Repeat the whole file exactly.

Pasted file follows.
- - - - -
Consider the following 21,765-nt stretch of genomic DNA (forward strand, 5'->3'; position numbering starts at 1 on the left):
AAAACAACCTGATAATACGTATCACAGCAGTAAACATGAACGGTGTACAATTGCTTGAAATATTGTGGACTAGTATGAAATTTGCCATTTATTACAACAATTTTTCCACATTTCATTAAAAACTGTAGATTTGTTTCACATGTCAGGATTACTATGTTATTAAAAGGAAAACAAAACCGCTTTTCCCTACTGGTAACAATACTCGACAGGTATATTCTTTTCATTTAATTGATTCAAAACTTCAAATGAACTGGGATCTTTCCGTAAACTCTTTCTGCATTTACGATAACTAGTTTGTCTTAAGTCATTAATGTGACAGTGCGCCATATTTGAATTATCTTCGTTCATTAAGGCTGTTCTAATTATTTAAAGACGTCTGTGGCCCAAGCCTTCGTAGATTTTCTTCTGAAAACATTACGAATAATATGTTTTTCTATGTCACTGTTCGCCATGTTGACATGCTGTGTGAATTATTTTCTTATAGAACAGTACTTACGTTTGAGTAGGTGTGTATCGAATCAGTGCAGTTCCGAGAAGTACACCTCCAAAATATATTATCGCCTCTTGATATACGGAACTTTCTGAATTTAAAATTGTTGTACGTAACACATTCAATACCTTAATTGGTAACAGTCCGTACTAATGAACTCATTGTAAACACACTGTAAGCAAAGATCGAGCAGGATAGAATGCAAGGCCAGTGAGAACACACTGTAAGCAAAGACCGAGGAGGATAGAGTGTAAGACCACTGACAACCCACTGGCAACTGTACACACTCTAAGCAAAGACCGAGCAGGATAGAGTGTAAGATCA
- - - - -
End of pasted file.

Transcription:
Consider the following 21,765-nt stretch of genomic DNA (forward strand, 5'->3'; position numbering starts at 1 on the left):
AAAACAACCTGATAATACGTATCACAGCAGTAAACATGAACGGTGTACAATTGCTTGAAATATTGTGGACTAGTATGAAATTTGCCATTTATTACAACAATTTTTCCACATTTCATTAAAAACTGTAGATTTGTTTCACATGTCAGGATTACTATGTTATTAAAAGGAAAACAAAACCGCTTTTCCCTACTGGTAACAATACTCGACAGGTATATTCTTTTCATTTAATTGATTCAAAACTTCAAATGAACTGGGATCTTTCCGTAAACTCTTTCTGCATTTACGATAACTAGTTTGTCTTAAGTCATTAATGTGACAGTGCGCCATATTTGAATTATCTTCGTTCATTAAGGCTGTTCTAATTATTTAAAGACGTCTGTGGCCCAAGCCTTCGTAGATTTTCTTCTGAAAACATTACGAATAATATGTTTTTCTATGTCACTGTTCGCCATGTTGACATGCTGTGTGAATTATTTTCTTATAGAACAGTACTTACGTTTGAGTAGGTGTGTATCGAATCAGTGCAGTTCCGAGAAGTACACCTCCAAAATATATTATCGCCTCTTGATATACGGAACTTTCTGAATTTAAAATTGTTGTACGTAACACATTCAATACCTTAATTGGTAACAGTCCGTACTAATGAACTCATTGTAAACACACTGTAAGCAAAGATCGAGCAGGATAGAATGCAAGGCCAGTGAGAACACACTGTAAGCAAAGACCGAGGAGGATAGAGTGTAAGACCACTGACAACCCACTGGCAACTGTACACACTCTAAGCAAAGACCGAGCAGGATAGAGTGTAAGATCA